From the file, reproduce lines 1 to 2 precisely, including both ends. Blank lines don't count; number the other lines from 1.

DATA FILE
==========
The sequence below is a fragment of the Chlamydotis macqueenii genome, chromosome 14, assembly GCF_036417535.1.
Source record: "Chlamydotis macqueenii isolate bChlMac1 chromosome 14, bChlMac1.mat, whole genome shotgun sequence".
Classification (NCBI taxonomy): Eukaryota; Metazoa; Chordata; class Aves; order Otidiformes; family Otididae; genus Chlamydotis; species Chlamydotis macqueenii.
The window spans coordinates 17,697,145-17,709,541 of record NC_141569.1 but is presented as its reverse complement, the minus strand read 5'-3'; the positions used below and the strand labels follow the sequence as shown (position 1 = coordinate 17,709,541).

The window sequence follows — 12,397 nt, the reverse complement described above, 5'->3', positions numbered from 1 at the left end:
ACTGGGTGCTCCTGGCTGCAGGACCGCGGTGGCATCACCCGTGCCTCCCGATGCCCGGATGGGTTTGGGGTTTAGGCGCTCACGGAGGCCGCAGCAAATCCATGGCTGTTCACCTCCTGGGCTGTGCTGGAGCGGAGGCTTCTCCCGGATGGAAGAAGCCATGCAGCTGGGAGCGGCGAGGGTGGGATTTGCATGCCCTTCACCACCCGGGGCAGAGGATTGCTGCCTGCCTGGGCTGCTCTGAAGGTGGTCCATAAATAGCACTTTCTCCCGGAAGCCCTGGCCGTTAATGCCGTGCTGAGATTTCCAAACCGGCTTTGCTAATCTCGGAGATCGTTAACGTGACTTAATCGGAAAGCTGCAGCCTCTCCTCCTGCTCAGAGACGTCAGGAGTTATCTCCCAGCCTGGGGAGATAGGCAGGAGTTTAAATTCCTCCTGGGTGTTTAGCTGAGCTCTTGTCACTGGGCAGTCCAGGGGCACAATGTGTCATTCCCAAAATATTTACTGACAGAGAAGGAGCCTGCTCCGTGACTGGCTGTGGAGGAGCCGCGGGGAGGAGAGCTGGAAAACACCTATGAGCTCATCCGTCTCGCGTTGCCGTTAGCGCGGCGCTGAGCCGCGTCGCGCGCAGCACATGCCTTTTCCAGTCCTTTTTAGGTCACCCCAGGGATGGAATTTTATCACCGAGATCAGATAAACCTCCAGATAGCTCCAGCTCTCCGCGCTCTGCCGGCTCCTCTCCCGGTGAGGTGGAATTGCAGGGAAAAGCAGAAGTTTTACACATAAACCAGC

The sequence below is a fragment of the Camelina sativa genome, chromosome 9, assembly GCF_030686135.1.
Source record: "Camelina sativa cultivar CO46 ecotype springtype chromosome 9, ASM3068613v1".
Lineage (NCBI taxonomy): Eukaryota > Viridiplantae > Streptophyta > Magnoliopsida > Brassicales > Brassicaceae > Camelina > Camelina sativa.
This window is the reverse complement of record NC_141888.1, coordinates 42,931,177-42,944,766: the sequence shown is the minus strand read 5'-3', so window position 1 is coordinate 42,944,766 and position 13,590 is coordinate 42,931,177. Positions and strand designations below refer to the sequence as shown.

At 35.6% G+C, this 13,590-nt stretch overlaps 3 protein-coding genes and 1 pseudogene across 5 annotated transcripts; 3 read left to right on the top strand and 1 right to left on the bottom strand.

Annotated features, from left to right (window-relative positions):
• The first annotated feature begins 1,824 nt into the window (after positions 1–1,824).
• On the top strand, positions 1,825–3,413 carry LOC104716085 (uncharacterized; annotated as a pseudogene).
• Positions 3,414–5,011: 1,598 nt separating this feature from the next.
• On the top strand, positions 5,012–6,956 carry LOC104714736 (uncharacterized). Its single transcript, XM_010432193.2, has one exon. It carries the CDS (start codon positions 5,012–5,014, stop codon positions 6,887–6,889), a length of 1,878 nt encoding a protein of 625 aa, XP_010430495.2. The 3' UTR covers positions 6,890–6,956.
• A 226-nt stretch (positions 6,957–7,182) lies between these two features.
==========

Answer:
The sequence below is a fragment of the Chlamydotis macqueenii genome, chromosome 14, assembly GCF_036417535.1.
Source record: "Chlamydotis macqueenii isolate bChlMac1 chromosome 14, bChlMac1.mat, whole genome shotgun sequence".